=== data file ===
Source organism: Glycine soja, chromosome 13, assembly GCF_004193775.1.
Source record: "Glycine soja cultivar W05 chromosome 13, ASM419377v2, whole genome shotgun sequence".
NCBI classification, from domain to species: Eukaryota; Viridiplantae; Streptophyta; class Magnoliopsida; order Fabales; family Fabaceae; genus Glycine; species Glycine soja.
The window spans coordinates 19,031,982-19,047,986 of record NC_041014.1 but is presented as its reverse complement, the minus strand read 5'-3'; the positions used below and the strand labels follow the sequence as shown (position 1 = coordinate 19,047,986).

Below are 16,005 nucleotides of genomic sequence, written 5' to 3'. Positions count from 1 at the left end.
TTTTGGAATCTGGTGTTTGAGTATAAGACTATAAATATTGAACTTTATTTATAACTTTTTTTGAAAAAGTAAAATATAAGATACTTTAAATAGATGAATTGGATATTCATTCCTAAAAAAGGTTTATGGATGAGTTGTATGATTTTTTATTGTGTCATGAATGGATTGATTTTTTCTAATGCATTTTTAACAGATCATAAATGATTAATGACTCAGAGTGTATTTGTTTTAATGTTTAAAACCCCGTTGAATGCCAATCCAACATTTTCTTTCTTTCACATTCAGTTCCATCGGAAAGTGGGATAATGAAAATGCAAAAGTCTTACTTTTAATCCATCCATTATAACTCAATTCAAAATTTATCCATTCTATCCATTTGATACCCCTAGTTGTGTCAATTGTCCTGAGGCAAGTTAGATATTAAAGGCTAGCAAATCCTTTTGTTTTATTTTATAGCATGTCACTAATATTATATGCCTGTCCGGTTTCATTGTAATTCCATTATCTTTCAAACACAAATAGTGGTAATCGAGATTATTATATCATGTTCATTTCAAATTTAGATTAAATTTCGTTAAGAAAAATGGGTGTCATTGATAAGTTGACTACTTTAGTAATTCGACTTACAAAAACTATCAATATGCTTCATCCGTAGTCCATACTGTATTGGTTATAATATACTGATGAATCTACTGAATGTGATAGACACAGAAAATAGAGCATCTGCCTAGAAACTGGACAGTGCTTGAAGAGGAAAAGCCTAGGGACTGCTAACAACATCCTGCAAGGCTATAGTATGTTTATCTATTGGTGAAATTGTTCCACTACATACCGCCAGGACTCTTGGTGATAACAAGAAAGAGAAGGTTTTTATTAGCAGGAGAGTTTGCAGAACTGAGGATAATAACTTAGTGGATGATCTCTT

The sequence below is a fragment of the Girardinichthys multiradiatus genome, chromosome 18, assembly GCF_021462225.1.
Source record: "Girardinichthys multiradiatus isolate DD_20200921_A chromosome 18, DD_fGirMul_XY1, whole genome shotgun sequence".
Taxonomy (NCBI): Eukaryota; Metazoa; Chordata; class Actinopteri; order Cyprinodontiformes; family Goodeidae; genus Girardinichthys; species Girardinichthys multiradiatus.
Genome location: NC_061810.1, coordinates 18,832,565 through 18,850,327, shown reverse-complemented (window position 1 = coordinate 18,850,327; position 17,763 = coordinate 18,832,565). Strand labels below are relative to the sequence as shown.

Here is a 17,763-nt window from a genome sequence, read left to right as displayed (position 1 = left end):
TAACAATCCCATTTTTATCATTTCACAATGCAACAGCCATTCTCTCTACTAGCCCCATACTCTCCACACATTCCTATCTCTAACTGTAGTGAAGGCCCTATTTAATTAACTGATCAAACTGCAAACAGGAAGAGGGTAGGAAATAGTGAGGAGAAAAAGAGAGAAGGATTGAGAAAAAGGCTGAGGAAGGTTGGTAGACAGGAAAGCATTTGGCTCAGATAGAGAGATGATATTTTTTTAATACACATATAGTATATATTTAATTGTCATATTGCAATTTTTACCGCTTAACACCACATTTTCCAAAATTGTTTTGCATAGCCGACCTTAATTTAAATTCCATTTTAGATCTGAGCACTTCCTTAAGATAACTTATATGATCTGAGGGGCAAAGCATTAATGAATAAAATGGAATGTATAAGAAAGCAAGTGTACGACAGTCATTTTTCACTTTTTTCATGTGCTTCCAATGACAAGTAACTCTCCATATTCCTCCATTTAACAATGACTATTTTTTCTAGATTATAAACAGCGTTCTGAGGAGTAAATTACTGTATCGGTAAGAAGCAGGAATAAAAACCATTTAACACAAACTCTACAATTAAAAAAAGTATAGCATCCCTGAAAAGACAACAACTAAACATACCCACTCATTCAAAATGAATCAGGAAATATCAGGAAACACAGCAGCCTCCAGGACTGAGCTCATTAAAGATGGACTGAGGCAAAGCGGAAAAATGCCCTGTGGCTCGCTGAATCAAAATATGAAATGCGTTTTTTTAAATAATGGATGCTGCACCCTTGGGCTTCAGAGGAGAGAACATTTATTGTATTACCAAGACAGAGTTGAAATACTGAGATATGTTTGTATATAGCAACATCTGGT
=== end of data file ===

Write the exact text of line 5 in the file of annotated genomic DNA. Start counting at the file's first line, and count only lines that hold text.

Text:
Below are 16,005 nucleotides of genomic sequence, written 5' to 3'. Positions count from 1 at the left end.